Buy a home now, move in after the seller dies

Hugh Hefner is living out his days in the Playboy Mansion, even though the legendary property no longer belongs to him.

The 29-room Holmby Hills home went on the market with a unique  stipulation: that its 90-year-old resident be allowed to stay until he passes away. Last summer, investor Daren Metropoulos agreed, buying the mansion for $100 million and promising to lease it to Hefner for $1 million a year.

Till-death-do-us-part property deals are a regular part of estate planning in Southern California, home to scads of older wealthy residents in high-value homes.

Socialite Zsa Zsa Gabor resided in her Bel-Air estate until her death Dec. 18 at age 99, despite selling the 28-room property for $11 million three years prior. Gabor bought the French Regency-style mansion — which counts Howard Hughes and Elvis Presley as former tenants — in 1973.

“There’s this whole subculture, this unseen gray market of properties in Southern California, where really sophisticated sellers are selling these hugely appreciated assets or gifting them to Cedars Sinai or USC while staying in the house,” said Dana Taschner, who runs a boutique law firm in Los Angeles.

Guaranteeing lifelong residency can happen in several ways.

Homeowners who don’t want to sell can set up a life estate that passes the property to their heirs — family or otherwise — while reserving the right to remain until death. The future beneficiaries, known as remaindermen, hold legal interest in the home and don’t have to worry about tricky probate issues.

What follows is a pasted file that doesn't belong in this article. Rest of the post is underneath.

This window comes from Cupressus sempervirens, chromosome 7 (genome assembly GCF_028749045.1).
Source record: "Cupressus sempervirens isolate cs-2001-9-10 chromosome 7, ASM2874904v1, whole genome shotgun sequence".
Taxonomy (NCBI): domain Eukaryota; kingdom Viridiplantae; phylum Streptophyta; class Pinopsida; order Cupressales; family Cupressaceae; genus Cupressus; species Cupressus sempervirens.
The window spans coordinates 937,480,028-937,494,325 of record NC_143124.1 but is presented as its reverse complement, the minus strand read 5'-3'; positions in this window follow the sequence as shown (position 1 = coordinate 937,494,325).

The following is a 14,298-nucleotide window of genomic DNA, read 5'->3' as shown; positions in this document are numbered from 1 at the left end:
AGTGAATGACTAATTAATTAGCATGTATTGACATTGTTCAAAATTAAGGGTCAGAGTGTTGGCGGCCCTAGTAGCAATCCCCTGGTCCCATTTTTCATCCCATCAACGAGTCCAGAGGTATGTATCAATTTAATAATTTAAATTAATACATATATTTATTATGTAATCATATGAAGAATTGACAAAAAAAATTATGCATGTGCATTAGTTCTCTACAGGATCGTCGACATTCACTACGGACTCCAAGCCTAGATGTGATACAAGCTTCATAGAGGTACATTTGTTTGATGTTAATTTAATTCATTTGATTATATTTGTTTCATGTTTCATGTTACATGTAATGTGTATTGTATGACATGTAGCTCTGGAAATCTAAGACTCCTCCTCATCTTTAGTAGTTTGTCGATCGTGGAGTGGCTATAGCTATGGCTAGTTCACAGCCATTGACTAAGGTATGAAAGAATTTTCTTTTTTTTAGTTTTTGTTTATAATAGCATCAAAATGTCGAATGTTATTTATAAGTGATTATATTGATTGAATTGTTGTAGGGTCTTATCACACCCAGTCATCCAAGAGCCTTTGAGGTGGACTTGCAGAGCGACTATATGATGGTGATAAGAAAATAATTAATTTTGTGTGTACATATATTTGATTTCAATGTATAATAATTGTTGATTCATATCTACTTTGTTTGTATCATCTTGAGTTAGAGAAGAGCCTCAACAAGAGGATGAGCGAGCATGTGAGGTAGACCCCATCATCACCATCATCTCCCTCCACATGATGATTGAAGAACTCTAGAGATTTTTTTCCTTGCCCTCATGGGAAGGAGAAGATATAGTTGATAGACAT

Charitable remainder annuity trusts are another option. Rather than sell their home and risk a capital gains hit, some homeowners opt to gift it. As part of the deal, some ask to retain residency, with annuity payments for life from the charity

The income tax deduction can be hefty. In Southern California, some institutions are so flooded with offers of gifted homes that they’re selective about which properties they’ll accept, Taschner said.

“If you’re selling a company or a big chunk of stock, giving your home to an institution may be the singular biggest write-off you’ll have for that particular year,” he said.

Occasionally, though, older homeowners with cash-flow concerns will sell a property and demand down and annuity payments to support their continued occupancy.

It’s similar to a French concept known as viager — “for life.” In viager deals, property buyers make a down payment and then send regular sums to the home seller for the rest of the latter’s life.

Essentially, it’s a morbid form of real estate speculation. Buyers gamble that the tenant dies before the the full value of the property is paid out. Switzerland considers viager so risky that it banned the practice.

The difference in the U.S. is that such deals generally aren’t quite as risky. The buyer is usually on the hook for the full value of the house, regardless of when the seller passes away. The total can be paid up front or over time.

But the arrangements can still be tricky. Buyers often want a discounted price in exchange for waiting an indeterminate amount of time to inhabit or control the property.

Older homeowners can also engineer a range of hybrid solutions to retain residency, said Kira S. Masteller, an estate planning attorney and shareholder at the Lewitt Hackman law firm in Encino. They can negotiate with buyers or heirs about property tax payments and maintenance responsibilities, the chain of command for improvements or rental income and more.

Such decisions are informed by a host of factors, such as tenant age and property reputation.

Other times, buyers end up paying to move the tenant out of the house into long-term assisted medical care to keep them from dying on the property.

“It puts a bit of a cloud over the value of the house if you somebody passed away in the master bedroom,” Taschner said.

Masteller said less than 5% of her well-heeled clients resort to till-death-do-us-part property deals.

“It’s for limited situations,” she said. “The average person would not do this type of agreement.”

hotproperty@latimes.com

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